James Wood’s review of Peter Ackroyd’s Life of Thomas More (LRB, 16 April) is an interesting attempt to set the record straight on the Man for All Seasons. More was, no doubt, a cruel and glib lawyer whose adventitious distinction between the Church’s role in purging heresy and that of the State in purging heretics exemplifies the ethics of his black-letter, black-spirited profession. While Catholic admirers have chosen to overlook More’s apparent slide from truth-telling humanism into apologetic Papalism, Wood condemns More equally for his cruelty and for his resistance to Reformation doctrine. Wood is certain of the ‘rightness’ of the Protestant cause. To support this confessional point of view, he takes the undergraduate position c.1955-75, denouncing More as a stick-in-the-mud and arguing, once again, that traditional medieval religious practice (feast days, processions) ‘had become an almanac of rote and rite, the codification of mass ignorance’. It’s as though Christopher Haigh and countless other students of the English and Continental Reformations had not spent the last twenty years demonstrating precisely how satisfactory and satisfying the traditional round of ceremonies and practices was to their practitioners; as though great cathedral churches were not still being built right up to the Reformation, thanks to the freely-given largesse of wealthy merchants and burghers; as though the efforts of historians to de-confessionalise the study of the Reformations and to place them in their proper late-medieval and political contexts had never happened. Wood’s tendentious and traditional Protestant misunderstanding of the availability and popularity of the Bible in the later Middle Ages, his Anglican misunderstanding of justification by faith alone, and his anachronistic condemnation of More for failing to live up to the standards of free speech in a liberal democracy all betray the work of a skilled journalist, not the trained historian who might have written a more analytic review of Ackroyd’s important book.
University of Alberta
In Michael Wood’s gentle essay on Wallace Stevens (LRB, 2 April), he remarks on the poet’s ‘devotion to nonsense’ in connection with ‘The Emperor of Ice-Cream’. This poem actually contains a good deal of sense – as once explained by the generous Allen Tate. It deals with a wake in a brothel of the most humble sort. The ‘roller of big cigars’ is the bouncer, the boys with flowers are the dead whore’s customers coming to pay their last respects. The scantily clad women are the other whores. The dead woman’s sad state is underscored by the incongruously gaudy fantail shawl that partially covers her. There are, of course, many ambiguities and sad jokes in the poem of the kind we know in all Stevens’s work, not least the couplet ‘Let be be finale of seem./The only emperor is the emperor of ice-cream.’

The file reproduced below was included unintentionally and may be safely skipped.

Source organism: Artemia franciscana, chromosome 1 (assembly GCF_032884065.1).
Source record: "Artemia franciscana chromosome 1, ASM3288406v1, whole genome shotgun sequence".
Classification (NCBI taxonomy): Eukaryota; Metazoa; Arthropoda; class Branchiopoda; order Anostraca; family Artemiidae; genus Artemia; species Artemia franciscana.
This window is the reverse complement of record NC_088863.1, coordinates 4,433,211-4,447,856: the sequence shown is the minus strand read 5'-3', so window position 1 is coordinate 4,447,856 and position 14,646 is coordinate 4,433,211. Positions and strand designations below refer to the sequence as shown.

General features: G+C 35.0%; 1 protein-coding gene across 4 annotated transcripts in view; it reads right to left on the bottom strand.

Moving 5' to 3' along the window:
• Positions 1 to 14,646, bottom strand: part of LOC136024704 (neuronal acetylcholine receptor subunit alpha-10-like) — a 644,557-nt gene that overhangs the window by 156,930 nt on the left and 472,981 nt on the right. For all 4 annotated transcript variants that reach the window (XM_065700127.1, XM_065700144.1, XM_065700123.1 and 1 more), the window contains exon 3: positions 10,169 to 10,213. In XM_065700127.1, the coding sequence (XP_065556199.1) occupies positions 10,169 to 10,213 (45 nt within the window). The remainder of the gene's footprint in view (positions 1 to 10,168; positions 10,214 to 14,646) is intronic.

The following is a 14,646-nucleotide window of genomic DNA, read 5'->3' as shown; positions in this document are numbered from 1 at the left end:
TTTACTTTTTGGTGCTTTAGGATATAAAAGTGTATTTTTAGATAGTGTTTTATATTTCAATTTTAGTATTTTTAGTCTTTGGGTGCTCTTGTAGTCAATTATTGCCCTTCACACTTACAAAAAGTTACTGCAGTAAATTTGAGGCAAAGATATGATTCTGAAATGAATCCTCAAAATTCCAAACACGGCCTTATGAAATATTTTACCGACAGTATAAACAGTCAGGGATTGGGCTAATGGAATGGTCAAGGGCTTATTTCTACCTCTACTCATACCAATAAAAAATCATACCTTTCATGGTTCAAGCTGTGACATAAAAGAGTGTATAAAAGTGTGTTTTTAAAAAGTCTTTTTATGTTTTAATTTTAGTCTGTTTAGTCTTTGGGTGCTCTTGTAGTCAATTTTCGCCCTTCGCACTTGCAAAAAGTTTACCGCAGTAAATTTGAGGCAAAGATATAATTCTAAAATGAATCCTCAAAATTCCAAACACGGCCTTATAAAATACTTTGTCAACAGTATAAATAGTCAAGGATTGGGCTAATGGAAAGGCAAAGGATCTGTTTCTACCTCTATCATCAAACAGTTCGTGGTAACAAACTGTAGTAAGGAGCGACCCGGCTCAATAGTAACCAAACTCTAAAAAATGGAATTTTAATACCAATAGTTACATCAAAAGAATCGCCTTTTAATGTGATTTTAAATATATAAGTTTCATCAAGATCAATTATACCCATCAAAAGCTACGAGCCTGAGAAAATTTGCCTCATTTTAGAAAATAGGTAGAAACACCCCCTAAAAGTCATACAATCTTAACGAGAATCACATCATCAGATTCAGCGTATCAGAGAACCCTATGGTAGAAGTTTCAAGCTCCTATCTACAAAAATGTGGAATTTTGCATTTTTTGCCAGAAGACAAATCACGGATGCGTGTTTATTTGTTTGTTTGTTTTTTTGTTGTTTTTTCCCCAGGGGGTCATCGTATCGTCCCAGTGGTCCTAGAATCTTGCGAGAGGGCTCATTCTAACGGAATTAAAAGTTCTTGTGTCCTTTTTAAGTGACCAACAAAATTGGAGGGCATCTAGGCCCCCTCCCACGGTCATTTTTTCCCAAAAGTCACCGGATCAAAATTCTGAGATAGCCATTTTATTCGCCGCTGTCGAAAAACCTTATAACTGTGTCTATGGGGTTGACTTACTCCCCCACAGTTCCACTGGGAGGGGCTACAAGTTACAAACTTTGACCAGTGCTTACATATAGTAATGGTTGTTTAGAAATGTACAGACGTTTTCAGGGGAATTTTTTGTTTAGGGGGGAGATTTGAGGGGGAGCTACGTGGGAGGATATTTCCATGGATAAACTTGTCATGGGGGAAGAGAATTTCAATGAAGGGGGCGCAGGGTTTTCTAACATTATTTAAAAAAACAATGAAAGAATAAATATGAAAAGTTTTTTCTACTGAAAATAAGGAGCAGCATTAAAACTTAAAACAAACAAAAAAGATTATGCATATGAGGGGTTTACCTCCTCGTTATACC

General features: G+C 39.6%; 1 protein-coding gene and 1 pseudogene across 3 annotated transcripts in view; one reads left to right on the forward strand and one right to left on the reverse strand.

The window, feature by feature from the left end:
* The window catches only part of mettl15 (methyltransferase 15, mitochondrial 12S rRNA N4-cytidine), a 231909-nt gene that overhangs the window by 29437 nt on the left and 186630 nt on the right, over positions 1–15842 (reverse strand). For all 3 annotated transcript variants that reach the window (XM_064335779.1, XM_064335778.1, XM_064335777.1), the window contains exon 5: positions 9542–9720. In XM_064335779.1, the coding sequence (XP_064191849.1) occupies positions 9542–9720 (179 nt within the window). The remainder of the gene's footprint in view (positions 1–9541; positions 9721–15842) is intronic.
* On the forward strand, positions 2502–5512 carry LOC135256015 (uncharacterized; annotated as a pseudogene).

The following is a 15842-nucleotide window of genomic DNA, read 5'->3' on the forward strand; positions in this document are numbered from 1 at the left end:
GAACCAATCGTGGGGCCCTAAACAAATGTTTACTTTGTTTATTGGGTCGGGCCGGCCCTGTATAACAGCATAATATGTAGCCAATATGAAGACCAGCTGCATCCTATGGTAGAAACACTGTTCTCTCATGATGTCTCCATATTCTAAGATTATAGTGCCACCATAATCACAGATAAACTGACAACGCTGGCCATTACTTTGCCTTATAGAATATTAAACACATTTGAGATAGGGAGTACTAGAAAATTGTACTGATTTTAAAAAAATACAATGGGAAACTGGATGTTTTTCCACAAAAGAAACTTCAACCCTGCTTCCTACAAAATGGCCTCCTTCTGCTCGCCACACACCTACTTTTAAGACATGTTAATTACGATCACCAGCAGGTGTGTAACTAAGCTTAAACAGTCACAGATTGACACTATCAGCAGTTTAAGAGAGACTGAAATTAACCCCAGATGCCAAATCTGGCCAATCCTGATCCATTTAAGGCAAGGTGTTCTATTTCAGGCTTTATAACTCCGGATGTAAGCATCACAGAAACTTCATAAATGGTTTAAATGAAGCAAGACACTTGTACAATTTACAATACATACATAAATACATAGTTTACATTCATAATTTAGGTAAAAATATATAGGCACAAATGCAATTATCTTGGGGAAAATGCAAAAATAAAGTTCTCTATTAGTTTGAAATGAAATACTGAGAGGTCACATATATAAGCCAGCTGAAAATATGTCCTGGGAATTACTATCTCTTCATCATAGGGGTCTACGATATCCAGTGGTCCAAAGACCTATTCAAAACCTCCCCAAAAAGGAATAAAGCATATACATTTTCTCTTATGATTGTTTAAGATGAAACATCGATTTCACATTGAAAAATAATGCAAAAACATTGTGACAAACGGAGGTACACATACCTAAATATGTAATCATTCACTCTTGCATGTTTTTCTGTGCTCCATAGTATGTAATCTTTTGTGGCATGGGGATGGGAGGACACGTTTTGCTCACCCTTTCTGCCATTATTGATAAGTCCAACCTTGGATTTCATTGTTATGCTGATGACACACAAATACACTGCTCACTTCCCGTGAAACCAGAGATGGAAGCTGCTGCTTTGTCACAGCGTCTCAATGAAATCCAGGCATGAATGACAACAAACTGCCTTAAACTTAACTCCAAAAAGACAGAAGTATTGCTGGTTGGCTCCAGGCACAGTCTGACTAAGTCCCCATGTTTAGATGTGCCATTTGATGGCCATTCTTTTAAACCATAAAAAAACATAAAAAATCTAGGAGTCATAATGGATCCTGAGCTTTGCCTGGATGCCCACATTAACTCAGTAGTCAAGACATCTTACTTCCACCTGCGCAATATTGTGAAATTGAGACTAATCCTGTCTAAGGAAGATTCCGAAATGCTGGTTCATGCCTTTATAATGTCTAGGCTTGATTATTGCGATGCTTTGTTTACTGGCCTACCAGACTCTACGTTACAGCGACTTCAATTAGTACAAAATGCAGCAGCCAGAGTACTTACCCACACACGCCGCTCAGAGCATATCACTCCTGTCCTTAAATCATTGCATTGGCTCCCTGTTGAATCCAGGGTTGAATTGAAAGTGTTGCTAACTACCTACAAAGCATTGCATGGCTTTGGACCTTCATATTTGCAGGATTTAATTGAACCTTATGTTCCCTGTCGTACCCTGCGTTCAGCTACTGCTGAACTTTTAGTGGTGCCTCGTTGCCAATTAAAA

The observation of a Tibetan nun that ‘it is conceivable that women in the West will be recognised as tulkus, incarnate lamas’ is a little misleading (LRB, 2 April). Alyce Zeoli, born in Brooklyn in 1939 and 100 per cent American, was recognised as the tulku of Ahkon Norbu Lhamo in 1987 by Penor Rinpoche, himself one of the highest tulkus of the Nyingma school. And in 1994, he recognised her as a tulku of White Tara. So this isn’t something that could conceivably happen. It’s already happened.
Mons la Trivalle, France
I suppose Tobias Jones’s well-informed article on football (LRB, 7 May) is a sign of football’s deproletarianisation. Even so, he doesn’t mention the fact that there is a growing socialist element among football supporters. I have even met Arsenal fans who at least claim to be socialists.